This course covers the main principles of marketing system as it functions within the economy.

Presents an integrated approach to the legal environment of business with a fresh up to date introduction to the American system of jurisprudence, constitutional law, the dual court system, administrative agencies, consumer protection, environmental law, Uniform Commercial Code, torts and crimes and a thorough understanding of the Law of Contracts

This course is a continuation of Business Law I, developing a basic understanding and application of the Uniform Commercial Code consisting of sales, commercial paper, Law of Agency, banking, Letter of Credit, bulk transfer, documents of title, investments and secured transactions, and a general understanding of business organizations, bankruptcy, and estates and trusts.

This course will discuss the importance of money and banking to economic activity on the national and international level. The student will learn the definition of money and about the different financial institutions that help circulate money through the system. The course also covers deposit expansion, the evolution of commercial banking, deposit creation, a brief history of the banking system in the United States prior to the creation of the Federal Reserve system and a detailed study of the Federal Reserve Banking system. The course also includes the relationship between money and banking and Macroeconomic theory and concludes with the importance of money and banking in international trade and finance.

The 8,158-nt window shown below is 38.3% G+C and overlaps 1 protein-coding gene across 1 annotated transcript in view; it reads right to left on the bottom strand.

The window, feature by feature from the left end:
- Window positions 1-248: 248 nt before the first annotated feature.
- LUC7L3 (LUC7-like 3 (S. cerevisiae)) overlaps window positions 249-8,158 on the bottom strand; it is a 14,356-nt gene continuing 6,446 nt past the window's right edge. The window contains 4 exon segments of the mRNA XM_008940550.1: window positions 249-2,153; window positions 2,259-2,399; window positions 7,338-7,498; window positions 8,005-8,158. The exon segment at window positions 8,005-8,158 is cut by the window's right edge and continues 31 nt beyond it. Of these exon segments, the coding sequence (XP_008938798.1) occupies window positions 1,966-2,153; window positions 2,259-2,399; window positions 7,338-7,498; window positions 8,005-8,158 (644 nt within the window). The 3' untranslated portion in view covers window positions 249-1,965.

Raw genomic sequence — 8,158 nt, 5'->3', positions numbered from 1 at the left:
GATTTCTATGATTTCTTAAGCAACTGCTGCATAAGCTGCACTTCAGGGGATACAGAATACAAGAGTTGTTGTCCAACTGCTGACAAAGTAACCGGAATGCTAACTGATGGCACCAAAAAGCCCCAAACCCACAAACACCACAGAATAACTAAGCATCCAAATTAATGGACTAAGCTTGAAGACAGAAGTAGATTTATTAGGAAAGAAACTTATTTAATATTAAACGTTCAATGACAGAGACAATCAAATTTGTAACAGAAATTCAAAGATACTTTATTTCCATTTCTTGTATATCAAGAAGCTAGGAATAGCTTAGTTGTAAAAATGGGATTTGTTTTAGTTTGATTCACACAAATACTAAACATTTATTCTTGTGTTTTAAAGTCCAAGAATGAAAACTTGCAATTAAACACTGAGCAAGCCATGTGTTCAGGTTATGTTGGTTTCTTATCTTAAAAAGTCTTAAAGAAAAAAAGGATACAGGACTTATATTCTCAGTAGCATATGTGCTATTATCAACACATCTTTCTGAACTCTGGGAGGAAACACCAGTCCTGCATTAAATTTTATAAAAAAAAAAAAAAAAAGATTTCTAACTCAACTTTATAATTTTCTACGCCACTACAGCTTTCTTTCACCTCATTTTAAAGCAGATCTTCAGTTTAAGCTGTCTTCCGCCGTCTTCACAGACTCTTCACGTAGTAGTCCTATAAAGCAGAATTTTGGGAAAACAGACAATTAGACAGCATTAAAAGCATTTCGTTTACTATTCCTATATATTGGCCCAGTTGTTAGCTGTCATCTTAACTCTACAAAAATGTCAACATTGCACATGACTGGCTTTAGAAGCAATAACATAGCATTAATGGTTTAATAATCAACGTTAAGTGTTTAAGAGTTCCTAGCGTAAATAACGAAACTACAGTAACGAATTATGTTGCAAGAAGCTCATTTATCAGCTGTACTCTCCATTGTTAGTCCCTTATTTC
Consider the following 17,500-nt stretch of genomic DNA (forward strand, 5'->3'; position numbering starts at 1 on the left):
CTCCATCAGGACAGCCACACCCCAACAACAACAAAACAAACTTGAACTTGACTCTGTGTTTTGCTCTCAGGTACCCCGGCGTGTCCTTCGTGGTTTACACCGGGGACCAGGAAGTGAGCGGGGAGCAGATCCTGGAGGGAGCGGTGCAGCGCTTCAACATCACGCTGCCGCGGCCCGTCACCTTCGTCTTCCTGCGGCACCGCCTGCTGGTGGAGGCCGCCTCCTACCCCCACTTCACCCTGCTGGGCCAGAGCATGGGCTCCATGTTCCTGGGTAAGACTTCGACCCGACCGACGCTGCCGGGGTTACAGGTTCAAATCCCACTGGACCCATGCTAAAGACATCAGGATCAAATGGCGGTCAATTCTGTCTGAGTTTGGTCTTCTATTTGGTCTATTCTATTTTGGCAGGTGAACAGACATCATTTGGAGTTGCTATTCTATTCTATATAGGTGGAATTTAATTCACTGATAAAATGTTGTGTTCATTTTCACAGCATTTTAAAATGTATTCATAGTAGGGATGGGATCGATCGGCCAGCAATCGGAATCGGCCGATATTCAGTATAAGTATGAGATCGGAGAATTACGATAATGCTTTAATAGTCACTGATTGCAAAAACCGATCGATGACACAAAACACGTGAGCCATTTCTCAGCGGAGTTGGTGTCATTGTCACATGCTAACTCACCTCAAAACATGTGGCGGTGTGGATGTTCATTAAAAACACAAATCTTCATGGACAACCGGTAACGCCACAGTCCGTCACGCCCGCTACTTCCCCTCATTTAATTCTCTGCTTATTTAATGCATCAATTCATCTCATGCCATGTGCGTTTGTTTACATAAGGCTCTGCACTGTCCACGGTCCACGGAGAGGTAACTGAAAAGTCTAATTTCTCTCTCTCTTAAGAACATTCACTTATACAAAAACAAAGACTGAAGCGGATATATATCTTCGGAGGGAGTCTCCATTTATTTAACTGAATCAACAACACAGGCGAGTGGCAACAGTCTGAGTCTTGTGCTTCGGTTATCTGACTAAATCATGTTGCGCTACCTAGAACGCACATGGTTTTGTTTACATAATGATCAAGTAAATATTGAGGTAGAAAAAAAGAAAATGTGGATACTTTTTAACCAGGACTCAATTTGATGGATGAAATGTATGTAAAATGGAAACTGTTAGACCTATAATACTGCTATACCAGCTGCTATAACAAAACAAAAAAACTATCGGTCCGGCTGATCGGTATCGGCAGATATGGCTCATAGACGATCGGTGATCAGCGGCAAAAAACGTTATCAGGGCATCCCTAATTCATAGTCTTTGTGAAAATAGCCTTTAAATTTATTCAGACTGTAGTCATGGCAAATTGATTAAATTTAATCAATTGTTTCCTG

The course is designed to provide students with a thorough understanding of auditing concepts, principles and practice. The main focus is on professional ethics, legal liability, audit objectives, procedures and documentation, and auditors’ reports. Training covers planning an audit, gathering evidence testing internal controls and account balances, audit sampling, creating audit work papers and audit reports. Topics on current developments in auditing will also be incorporated into the study.

The course examines various types of taxes and tax payers, conceptual basis of the U.S. Federal Income tax system, a tax planning framework, and tax research methodology. While topics concern both individuals and businesses, the emphasis is on the taxation of business entities. Income, deductions, losses, and property transactions, income inclusions and exclusions, capital gains and losses, business and personal deductions and accounting methods will be studied in detail.